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Nucleic Acids Res. 2005 Oct 20;33(18):5829-37. Print 2005.

Application of single molecule technology to rapidly map long DNA and study the conformation of stretched DNA.

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  • 1U. S. Genomics, Inc., 12 Gill Street, Suite 4700, Woburn, MA 01801, USA.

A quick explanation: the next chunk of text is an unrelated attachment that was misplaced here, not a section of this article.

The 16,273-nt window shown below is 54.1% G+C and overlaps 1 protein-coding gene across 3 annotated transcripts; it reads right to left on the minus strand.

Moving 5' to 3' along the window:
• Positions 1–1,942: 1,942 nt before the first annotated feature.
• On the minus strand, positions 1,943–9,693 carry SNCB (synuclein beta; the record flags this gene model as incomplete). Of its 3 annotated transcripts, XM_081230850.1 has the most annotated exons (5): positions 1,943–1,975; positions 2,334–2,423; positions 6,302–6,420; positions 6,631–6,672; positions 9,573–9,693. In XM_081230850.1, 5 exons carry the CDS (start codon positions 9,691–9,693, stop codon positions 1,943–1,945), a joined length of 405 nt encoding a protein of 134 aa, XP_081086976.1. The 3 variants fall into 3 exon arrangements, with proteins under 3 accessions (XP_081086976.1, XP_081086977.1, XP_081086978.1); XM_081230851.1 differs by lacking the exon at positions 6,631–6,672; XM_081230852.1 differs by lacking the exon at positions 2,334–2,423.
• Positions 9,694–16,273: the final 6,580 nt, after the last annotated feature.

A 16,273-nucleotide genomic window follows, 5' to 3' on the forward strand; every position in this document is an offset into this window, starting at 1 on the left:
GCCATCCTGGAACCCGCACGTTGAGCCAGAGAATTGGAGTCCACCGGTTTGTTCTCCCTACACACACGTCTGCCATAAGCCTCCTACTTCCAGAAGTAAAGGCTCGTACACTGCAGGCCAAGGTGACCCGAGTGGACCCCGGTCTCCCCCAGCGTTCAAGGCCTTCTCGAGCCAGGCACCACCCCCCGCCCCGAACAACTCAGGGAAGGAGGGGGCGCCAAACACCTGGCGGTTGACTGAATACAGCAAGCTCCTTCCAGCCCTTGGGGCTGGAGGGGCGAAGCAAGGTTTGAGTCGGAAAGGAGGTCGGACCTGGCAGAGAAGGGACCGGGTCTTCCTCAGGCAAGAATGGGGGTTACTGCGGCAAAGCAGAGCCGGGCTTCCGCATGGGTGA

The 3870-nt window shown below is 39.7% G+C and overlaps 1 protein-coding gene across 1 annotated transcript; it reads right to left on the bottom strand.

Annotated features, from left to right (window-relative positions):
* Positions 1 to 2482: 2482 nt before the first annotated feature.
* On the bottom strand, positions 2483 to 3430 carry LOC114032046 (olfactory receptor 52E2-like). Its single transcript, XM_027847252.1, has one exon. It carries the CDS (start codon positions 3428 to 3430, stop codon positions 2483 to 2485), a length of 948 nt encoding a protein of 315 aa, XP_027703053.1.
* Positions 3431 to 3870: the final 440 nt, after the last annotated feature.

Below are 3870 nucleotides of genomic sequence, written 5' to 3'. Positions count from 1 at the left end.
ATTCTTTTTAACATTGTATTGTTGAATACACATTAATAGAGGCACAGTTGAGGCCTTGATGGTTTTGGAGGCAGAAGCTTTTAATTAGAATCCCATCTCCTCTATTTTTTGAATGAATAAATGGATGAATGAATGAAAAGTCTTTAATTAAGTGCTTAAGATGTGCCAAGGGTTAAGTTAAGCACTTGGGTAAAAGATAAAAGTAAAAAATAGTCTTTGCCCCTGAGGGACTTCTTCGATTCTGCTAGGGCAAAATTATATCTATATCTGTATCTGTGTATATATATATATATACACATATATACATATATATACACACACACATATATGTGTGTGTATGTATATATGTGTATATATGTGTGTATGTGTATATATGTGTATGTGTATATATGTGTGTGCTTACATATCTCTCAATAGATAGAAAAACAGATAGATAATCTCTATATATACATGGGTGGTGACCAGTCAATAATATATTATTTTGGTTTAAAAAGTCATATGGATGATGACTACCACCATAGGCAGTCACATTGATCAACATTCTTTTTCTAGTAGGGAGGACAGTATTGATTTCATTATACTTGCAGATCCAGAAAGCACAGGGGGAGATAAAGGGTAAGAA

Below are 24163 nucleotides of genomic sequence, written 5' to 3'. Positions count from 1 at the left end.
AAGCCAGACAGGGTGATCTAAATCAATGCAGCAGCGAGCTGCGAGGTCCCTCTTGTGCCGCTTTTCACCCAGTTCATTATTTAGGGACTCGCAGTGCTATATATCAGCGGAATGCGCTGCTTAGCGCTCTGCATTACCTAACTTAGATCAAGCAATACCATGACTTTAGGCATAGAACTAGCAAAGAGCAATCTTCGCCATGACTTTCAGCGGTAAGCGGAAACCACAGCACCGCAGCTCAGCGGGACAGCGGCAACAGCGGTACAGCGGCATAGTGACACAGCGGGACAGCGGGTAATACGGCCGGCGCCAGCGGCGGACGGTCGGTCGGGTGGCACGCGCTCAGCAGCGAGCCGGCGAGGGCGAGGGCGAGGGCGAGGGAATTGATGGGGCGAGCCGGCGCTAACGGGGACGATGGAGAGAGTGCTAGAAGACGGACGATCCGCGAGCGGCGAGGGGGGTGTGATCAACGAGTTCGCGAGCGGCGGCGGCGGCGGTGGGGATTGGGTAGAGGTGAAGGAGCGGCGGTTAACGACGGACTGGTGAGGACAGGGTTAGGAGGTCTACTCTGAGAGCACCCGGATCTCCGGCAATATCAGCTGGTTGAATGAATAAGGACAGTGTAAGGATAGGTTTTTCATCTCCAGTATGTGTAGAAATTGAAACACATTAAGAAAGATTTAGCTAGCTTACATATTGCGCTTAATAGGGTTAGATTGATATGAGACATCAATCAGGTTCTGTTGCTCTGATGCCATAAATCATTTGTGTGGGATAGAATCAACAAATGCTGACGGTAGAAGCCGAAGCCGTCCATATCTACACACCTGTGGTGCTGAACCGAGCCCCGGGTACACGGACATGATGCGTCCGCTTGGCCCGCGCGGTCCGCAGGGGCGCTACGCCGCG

Herein we describe the first application of direct linear analysis (DLA) to the mapping of a bacterial artificial chromosome (BAC), specifically the 185.1 kb-long BAC 12M9. DLA is a single molecule mapping technology, based on microfluidic elongation and interrogation of individual DNA molecules, sequence-specifically tagged with bisPNAs. A DNA map with S/N ratio sufficiently high to detect all major binding sites was obtained using only 200 molecule traces. A new method was developed to extract an oriented map from an averaged map that included a mixture of head-first and tail-first DNA traces. In addition, we applied DLA to study the conformation and tagging of highly stretched DNA. Optimal conditions for promoting sequence-specific binding of bisPNA to an 8 bp target site were elucidated using DLA, which proved superior to electromobility shift assays. DLA was highly reproducible with a hybridized tag position localized with an accuracy of +/-0.7 microm or +/-2.1 kb demonstrating its utility for rapid mapping of large DNA at the single molecule level. Within this accuracy, DNA molecules, stretched to at least 85% of their contour length, were stretched uniformly, so that the map expressed in relative coordinates, was the same regardless of the molecule extension.

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